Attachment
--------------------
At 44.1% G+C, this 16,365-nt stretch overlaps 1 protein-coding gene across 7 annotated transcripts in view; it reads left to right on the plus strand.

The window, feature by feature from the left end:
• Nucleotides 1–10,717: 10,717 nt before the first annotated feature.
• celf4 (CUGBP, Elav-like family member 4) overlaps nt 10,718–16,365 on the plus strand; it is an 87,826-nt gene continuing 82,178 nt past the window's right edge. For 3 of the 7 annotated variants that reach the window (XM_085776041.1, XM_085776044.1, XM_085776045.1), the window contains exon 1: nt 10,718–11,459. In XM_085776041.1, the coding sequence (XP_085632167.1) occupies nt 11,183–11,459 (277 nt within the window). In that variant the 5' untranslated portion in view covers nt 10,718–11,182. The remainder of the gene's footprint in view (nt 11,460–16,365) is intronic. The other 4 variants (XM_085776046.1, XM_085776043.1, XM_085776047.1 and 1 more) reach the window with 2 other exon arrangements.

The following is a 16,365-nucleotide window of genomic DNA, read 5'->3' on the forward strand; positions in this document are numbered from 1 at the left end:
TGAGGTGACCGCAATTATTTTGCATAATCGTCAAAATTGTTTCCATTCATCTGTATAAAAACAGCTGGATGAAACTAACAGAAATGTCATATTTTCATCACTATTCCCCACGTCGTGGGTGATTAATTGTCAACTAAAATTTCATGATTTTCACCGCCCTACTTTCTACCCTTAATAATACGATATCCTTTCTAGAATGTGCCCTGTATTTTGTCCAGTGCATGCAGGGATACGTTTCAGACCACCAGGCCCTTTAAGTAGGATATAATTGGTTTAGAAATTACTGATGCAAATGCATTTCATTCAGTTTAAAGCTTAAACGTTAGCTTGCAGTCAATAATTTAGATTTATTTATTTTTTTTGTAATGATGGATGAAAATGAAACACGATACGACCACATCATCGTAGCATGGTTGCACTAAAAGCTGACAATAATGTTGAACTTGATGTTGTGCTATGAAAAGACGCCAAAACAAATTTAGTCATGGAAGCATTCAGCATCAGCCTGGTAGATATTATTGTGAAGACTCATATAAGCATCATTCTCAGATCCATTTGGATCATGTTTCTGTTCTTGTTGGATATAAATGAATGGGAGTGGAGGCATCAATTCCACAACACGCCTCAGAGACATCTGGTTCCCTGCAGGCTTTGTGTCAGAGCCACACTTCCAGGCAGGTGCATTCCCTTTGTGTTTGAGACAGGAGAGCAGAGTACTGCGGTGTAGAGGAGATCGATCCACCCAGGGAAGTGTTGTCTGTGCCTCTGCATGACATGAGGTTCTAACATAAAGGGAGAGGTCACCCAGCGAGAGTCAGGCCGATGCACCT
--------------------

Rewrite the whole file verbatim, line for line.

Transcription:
At 44.1% G+C, this 16,365-nt stretch overlaps 1 protein-coding gene across 7 annotated transcripts in view; it reads left to right on the plus strand.

The window, feature by feature from the left end:
• Nucleotides 1–10,717: 10,717 nt before the first annotated feature.
• celf4 (CUGBP, Elav-like family member 4) overlaps nt 10,718–16,365 on the plus strand; it is an 87,826-nt gene continuing 82,178 nt past the window's right edge. For 3 of the 7 annotated variants that reach the window (XM_085776041.1, XM_085776044.1, XM_085776045.1), the window contains exon 1: nt 10,718–11,459. In XM_085776041.1, the coding sequence (XP_085632167.1) occupies nt 11,183–11,459 (277 nt within the window). In that variant the 5' untranslated portion in view covers nt 10,718–11,182. The remainder of the gene's footprint in view (nt 11,460–16,365) is intronic. The other 4 variants (XM_085776046.1, XM_085776043.1, XM_085776047.1 and 1 more) reach the window with 2 other exon arrangements.

The following is a 16,365-nucleotide window of genomic DNA, read 5'->3' on the forward strand; positions in this document are numbered from 1 at the left end:
TGAGGTGACCGCAATTATTTTGCATAATCGTCAAAATTGTTTCCATTCATCTGTATAAAAACAGCTGGATGAAACTAACAGAAATGTCATATTTTCATCACTATTCCCCACGTCGTGGGTGATTAATTGTCAACTAAAATTTCATGATTTTCACCGCCCTACTTTCTACCCTTAATAATACGATATCCTTTCTAGAATGTGCCCTGTATTTTGTCCAGTGCATGCAGGGATACGTTTCAGACCACCAGGCCCTTTAAGTAGGATATAATTGGTTTAGAAATTACTGATGCAAATGCATTTCATTCAGTTTAAAGCTTAAACGTTAGCTTGCAGTCAATAATTTAGATTTATTTATTTTTTTTGTAATGATGGATGAAAATGAAACACGATACGACCACATCATCGTAGCATGGTTGCACTAAAAGCTGACAATAATGTTGAACTTGATGTTGTGCTATGAAAAGACGCCAAAACAAATTTAGTCATGGAAGCATTCAGCATCAGCCTGGTAGATATTATTGTGAAGACTCATATAAGCATCATTCTCAGATCCATTTGGATCATGTTTCTGTTCTTGTTGGATATAAATGAATGGGAGTGGAGGCATCAATTCCACAACACGCCTCAGAGACATCTGGTTCCCTGCAGGCTTTGTGTCAGAGCCACACTTCCAGGCAGGTGCATTCCCTTTGTGTTTGAGACAGGAGAGCAGAGTACTGCGGTGTAGAGGAGATCGATCCACCCAGGGAAGTGTTGTCTGTGCCTCTGCATGACATGAGGTTCTAACATAAAGGGAGAGGTCACCCAGCGAGAGTCAGGCCGATGCACCT